Thursday, June 11, 2009

Skin deep

As early as I can remember, my mum used to buy Oil of Ulay (as it was called in the UK in the 1970s) and apply it to her face diligently. It was expensive then (and now she can afford it, she buys Boots' own brand moisturiser) but this ritual must have instilled in me at a very early age the ethos of moisturising, and I do it every day without fail.

I recently read a book called "Don't Go the Cosmetics Counter Without Me" (7th ed.) by Paula Begoun. In it she painstakingly reviews cosmetics manufactured by most major companies, based on ingredients and efficacy, and chooses her "Paula's Picks". The book to some extent exposes the cosmetics industry as, surprise surprise, thriving on deceit (she dismisses most claims as to miraculous effects from ingredients only grown behind Guatemalan waterfalls - it's never Newcastle, is it? - as nonsense), the triumph of hope over experience, and female psychology (the belief, for instance, that if a moisturiser is jaw-droppingly expensive, it must be good), although the impact is lessened somewhat by the fact that the author has her own make-up range which, again surprise surprise, features heavily in "Paula's Picks".

Of course, I checked what I use against the list, only to discover that in most instances I've gone completely wrong: for instance, I've used Origins products for a few years, especially A Perfect World, but Paula doesn't rate Origins at all, mainly based on the fact that some of the ingredients, there chiefly to make the product smell nice and/or sound good, are potentially irritants for the skin and add no other value.

I think my mum's use of Oil of Ulay was based to some extent on the feel and the smell and I can't help thinking that if there are no nasty side-effects, and you like the smell, and it encourages you to put it on, this is a legitimate part of the ritual. I love putting on my current moisturiser (Estee Lauder Daywear Plus with SP15, which smells faintly of cucumber and incidentally gets the nod from Paula). It makes me feel, shallow and strange as this may sound, happy and contented and ready for anything.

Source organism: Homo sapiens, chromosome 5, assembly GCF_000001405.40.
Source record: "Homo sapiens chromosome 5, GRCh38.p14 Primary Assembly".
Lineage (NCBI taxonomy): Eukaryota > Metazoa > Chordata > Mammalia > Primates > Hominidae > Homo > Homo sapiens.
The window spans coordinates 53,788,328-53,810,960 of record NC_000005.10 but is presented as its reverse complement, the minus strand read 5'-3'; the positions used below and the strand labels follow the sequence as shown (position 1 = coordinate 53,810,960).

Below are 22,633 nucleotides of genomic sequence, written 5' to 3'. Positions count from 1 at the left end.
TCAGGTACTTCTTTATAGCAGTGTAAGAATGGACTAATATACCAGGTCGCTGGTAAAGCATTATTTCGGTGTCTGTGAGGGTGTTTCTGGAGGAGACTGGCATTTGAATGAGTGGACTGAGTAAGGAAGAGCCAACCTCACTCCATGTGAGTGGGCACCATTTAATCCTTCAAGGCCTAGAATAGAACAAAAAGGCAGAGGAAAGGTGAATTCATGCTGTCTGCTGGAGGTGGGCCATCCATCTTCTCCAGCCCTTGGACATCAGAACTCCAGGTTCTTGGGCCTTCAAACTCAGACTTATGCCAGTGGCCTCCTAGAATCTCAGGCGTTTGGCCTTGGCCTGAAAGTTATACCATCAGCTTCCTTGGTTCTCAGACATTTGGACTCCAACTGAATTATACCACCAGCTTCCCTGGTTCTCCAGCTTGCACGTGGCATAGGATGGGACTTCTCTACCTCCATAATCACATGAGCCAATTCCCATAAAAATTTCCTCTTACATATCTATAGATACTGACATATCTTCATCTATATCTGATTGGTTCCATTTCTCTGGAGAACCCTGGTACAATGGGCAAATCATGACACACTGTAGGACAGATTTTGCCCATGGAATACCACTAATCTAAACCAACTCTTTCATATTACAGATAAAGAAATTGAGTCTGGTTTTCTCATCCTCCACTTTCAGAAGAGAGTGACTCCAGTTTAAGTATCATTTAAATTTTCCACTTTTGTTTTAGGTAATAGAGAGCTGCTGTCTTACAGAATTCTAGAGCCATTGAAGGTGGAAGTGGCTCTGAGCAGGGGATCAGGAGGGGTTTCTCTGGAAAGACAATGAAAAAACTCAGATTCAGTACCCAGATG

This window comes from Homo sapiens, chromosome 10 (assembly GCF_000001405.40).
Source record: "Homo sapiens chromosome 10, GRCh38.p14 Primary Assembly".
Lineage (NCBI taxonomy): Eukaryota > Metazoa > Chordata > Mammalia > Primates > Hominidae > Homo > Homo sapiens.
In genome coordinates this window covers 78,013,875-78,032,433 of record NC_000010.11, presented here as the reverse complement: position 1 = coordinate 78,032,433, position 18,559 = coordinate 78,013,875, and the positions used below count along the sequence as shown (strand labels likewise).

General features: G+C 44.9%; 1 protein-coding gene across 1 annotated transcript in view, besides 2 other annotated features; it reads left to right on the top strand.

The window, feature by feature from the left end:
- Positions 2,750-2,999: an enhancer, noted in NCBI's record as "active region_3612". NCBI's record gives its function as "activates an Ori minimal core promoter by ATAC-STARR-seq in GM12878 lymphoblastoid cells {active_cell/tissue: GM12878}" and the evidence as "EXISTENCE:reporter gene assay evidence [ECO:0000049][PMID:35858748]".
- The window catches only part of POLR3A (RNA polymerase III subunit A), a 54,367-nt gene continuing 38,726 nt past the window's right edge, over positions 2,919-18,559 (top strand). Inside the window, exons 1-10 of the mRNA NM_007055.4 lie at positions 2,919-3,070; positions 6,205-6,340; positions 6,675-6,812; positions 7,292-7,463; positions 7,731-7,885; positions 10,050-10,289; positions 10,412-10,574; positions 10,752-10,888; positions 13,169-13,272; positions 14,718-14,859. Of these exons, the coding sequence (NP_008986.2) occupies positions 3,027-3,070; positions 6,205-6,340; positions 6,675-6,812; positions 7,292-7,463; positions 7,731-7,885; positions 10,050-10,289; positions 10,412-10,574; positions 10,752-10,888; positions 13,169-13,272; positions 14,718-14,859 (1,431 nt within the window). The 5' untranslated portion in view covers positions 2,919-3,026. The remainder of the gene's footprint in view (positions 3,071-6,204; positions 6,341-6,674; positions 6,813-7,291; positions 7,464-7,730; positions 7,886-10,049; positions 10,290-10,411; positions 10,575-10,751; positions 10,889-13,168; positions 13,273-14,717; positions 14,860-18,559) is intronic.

Mummy said...

I wear EL Daywear plus too, and the smell reminds me of the very first set of cleanser, toner and moisturiser my Mum used and then bought me when I was 12 (she believed in looking after ones skin). It was boots own brand and apparently still rates one of the best for value for money in any test.

I am pretty sure the smell is why I like using it so much.

LottieP said...

I know the one - they still sell it. Boots' products don't do very well out of Paula either.

mancsoulsister said...

My Gran has used Oil of Ulay for as long as I can remember . For a 90 year old woman she does have remarkably soft skin.

Does Paula say anything about rotating your skin care products? I am sure I read somewhere (probably Cosmo) that we ladies should do that more often so that our skins don't get over used to the active ingredients!!!

LottieP said...

It's funny how the things you read in women's magazines stick in your head forever, MSS - never pluck a hair out of a mole (apparently it's actually OK to do this); put SPF15 moisturiser on the backs of your hands too; stand on your tiptoes when brushing your teeth (for the stomach muscles)... I've never heard the one about rotating skincare products, though I have heard that about shampoo.

I did once hear the skin described as a coconut shell: nothing can really penetrate the surface, so the products you use don't really make that much difference. This was an attack on the idea that really expensive products are much better for your skin. So I am all for it.

LottieP said...

There's an answer to the question about rotating skin products here.